When I turned 60, I became aware I was entering a new phase in my life. Those around me were discussing their plans to retire. Would I have enough money to retire? Would I need to stop working at a job I loved and had done most of my life?
Many people plan and look forward to retirement. But I knew in my gut it was not for me. My father never stopped working as a dentist, and my mentors are still working in their 70’s and 90’s. I did not even know if I could effectively retire, physically, mentally, and/or financially.
When my friends ask me how, after 30 years as a clinical psychologist, I don’t get bored or burdened by my work, my natural response is that each person has their unique story. I am fortunate that they choose to share their stories with me. As their lives are revealed, my curiosity and caring connects me to them. Even as a child, I enjoyed reading biographies, and now, every day, I professionally get to experience my client’s biographies. Hearing people's stories has been central to my life; I could not comprehend life without it in retirement.
Six years ago, I was approached by an appellate court judge involved with the process of transitioning judges into retirement. He referred to this stage as “stepping down from the bench” and noted that judges were having a hard time emotionally with this transition, as some of them were experiencing depression. My work with families acquaints me with courts, attorneys, and judges. For that reason, I was asked to help them cope with the difficulties they were now facing. I admit that it had never occurred to me that judges, people of status, would be finding this transition to be so difficult. The reduction of a loss of status, meaningfulness, structure, and daily routine was in fact a challenge for many of these accomplished professionals. While judges receive excellent pensions and health benefits, the emotional aspect of this transition was ignored and problematic for many of them. At first, I was surprised they needed my help. The judges have financial security and an option to work part-time. Why would they be experiencing the same questions I was?
So, each year, for the past six years, I have participated in a program organized by the Connecticut Judicial Branch for judges who are stepping down from the bench. I speak to them about coping with transitions. Initially, I focused on understanding the stages of transitions, and I relied on William Bridges’ book,Transitions, as a model for this process. In my time with them, I started to see how these problems are universal to all retiring Baby Boomers, and how
underserved we've been. I began to use the lessons I have learned recently, as I have focused on my interests in positive psychology and expanding my knowledge of French.
I first heard about the VIA character strengths survey while completing a Positive Psychology Master Class. We all were encouraged to take the VIA. Unsurprisingly, my top signature strength was love because love has been the driving force in how I live my life. My next strength was curiosity. A life informed by curiosity and love. Hmmm - How to appreciate the richness, interests, and opportunities? It has taken me some time to realize how my strengths can provide an opportunity to appreciate the tasks associated with everyday life and my own transitions.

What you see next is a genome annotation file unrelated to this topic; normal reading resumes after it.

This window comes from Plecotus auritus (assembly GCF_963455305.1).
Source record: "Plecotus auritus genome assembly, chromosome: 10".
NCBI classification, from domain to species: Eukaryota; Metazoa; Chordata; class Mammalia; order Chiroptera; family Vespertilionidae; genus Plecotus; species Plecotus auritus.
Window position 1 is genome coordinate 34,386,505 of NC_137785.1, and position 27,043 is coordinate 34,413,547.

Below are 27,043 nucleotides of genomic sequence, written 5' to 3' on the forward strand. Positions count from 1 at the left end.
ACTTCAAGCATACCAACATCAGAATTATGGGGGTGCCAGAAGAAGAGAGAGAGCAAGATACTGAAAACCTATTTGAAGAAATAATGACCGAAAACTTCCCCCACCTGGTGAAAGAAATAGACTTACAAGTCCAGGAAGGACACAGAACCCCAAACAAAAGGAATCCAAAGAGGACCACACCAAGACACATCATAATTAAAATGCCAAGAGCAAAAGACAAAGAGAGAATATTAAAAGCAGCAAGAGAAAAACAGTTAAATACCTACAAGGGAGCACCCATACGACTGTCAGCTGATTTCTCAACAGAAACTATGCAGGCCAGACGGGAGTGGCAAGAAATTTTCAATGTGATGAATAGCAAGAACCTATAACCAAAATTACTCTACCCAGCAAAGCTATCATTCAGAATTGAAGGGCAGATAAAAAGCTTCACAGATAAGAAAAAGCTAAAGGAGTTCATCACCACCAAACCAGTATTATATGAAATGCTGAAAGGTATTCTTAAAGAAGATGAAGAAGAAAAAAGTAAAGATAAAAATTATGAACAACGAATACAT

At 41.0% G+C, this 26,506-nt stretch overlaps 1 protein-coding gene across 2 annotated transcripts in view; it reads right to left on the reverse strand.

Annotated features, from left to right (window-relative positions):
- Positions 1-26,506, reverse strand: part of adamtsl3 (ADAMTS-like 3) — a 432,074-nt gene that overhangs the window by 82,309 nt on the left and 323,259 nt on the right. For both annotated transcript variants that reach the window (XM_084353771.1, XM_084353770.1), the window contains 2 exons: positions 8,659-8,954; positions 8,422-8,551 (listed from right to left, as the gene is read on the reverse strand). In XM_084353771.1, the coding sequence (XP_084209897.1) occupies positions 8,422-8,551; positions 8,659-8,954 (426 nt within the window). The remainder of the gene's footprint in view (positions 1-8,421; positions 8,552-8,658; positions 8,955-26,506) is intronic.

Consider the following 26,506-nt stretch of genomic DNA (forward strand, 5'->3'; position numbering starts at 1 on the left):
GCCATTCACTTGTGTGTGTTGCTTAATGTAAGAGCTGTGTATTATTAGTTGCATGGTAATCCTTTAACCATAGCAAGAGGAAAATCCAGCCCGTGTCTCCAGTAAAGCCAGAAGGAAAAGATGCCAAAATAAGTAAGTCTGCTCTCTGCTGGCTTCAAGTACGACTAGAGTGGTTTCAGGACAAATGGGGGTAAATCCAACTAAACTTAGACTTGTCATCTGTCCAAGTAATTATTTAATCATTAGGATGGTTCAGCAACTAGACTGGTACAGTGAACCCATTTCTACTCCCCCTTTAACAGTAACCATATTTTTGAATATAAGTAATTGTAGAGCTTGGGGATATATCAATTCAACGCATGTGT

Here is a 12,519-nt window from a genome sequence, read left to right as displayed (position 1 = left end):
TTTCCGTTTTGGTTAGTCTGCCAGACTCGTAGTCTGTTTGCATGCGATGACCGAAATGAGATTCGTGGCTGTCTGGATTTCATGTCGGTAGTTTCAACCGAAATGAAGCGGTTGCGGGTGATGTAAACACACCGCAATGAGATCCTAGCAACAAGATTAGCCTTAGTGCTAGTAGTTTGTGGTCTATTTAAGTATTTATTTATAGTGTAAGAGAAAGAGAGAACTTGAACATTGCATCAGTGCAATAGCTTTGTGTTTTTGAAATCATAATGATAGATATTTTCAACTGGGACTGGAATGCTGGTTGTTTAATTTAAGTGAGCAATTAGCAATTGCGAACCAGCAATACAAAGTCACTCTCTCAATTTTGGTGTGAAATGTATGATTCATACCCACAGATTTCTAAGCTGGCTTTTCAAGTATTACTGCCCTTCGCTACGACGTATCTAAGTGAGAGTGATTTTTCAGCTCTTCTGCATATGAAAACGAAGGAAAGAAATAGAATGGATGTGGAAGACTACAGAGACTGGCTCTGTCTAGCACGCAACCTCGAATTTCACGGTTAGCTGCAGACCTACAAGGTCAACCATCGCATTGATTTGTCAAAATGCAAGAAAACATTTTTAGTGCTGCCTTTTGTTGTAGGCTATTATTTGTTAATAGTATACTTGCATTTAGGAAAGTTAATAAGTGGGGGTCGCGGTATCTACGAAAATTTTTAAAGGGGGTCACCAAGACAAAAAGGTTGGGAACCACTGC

Each year my presentation has included more information about how to use tools from positive psychology to cope with the transitions associated with retirement or a new status as a part-time judge. Every presentation took on more meaning for the judges, as well as myself. I found myself connecting more to the group and enjoying the experience to a greater degree. My top character strengths are love and curiosity, so it was natural that I was interested in each of the participants and genuinely cared about the challenges with this stage of life.
I am currently participating in a Master Class on Character Strengths. While I am familiar with the VIA strengths survey and use it in my private practice, this workshop has provided me with a richer appreciation for the application of the strengths model. For my latest presentation, I asked the judges to complete the VIA questionnaire prior to our meeting and bring the results to our get-together. I shared my signature strengths with them, and we discussed using strengths in daily living as a way of coping with transitions. I also led an exercise in strengths-spotting. We shared ways to use their signature strengths for approaching their fears and anxieties in dealing with the transition into retirement. The response from the group was energizing and gratifying for them and for me. The zest in the room was exciting. They enjoyed the process and related to their signature strengths as supporting their unique identities as they moved forward with the activities.
Once I identified my character strengths, I realized how useful these gifts are and that I could build another stage of my career. Using character strengths with a group of senior judges adjusting to the process of preparing for retirement was a gratifying and useful activity. It was meaningful for me as the presenter and for them as an audience. Actively preparing for my ongoing contacts with judges has helped me to plan what I want my next stage of life to be. It helped me realize that I can have a life which is bigger than my current life.
My love of others and curiosity led me to study positive psychology, and for the last three years, I have participated in a wonderful French immersion class in Aix en Provence. My current goal is to find others who want to join me in a retreat to the south of France to practice living positivity, learn some French, explore, and make use of strengths in a culture that I think embodies the principles of positive psychology. I invite you to contact me if you are interested!
I'm busy working on my blog posts. Watch this space!